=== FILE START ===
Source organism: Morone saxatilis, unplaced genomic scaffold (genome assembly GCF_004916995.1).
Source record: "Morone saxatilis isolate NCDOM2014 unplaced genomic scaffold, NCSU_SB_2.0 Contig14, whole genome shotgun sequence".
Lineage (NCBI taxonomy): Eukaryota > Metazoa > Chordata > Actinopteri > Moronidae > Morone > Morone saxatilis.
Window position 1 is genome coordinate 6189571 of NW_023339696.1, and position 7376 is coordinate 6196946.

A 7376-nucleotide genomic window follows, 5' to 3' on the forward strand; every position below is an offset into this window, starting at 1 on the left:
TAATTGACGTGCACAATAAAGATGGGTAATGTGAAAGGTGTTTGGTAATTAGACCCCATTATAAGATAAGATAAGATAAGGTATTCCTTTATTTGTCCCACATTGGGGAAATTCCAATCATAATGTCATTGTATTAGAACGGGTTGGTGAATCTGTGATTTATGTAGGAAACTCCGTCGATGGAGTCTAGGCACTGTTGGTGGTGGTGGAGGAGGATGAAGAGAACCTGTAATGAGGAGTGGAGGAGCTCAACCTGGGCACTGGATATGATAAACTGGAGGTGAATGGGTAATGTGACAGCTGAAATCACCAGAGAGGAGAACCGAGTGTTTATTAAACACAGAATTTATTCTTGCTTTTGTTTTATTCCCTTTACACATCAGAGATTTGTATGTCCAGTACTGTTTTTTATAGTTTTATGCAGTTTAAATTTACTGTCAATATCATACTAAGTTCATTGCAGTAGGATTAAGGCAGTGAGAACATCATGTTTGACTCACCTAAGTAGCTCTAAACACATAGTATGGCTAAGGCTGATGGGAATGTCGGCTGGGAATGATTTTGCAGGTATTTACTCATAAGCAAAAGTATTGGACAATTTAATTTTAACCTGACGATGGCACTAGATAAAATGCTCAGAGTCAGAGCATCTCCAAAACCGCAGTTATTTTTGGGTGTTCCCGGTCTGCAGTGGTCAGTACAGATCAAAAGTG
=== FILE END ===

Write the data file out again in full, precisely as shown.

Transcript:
Source organism: Morone saxatilis, unplaced genomic scaffold (genome assembly GCF_004916995.1).
Source record: "Morone saxatilis isolate NCDOM2014 unplaced genomic scaffold, NCSU_SB_2.0 Contig14, whole genome shotgun sequence".
Lineage (NCBI taxonomy): Eukaryota > Metazoa > Chordata > Actinopteri > Moronidae > Morone > Morone saxatilis.
Window position 1 is genome coordinate 6189571 of NW_023339696.1, and position 7376 is coordinate 6196946.

A 7376-nucleotide genomic window follows, 5' to 3' on the forward strand; every position below is an offset into this window, starting at 1 on the left:
TAATTGACGTGCACAATAAAGATGGGTAATGTGAAAGGTGTTTGGTAATTAGACCCCATTATAAGATAAGATAAGATAAGGTATTCCTTTATTTGTCCCACATTGGGGAAATTCCAATCATAATGTCATTGTATTAGAACGGGTTGGTGAATCTGTGATTTATGTAGGAAACTCCGTCGATGGAGTCTAGGCACTGTTGGTGGTGGTGGAGGAGGATGAAGAGAACCTGTAATGAGGAGTGGAGGAGCTCAACCTGGGCACTGGATATGATAAACTGGAGGTGAATGGGTAATGTGACAGCTGAAATCACCAGAGAGGAGAACCGAGTGTTTATTAAACACAGAATTTATTCTTGCTTTTGTTTTATTCCCTTTACACATCAGAGATTTGTATGTCCAGTACTGTTTTTTATAGTTTTATGCAGTTTAAATTTACTGTCAATATCATACTAAGTTCATTGCAGTAGGATTAAGGCAGTGAGAACATCATGTTTGACTCACCTAAGTAGCTCTAAACACATAGTATGGCTAAGGCTGATGGGAATGTCGGCTGGGAATGATTTTGCAGGTATTTACTCATAAGCAAAAGTATTGGACAATTTAATTTTAACCTGACGATGGCACTAGATAAAATGCTCAGAGTCAGAGCATCTCCAAAACCGCAGTTATTTTTGGGTGTTCCCGGTCTGCAGTGGTCAGTACAGATCAAAAGTG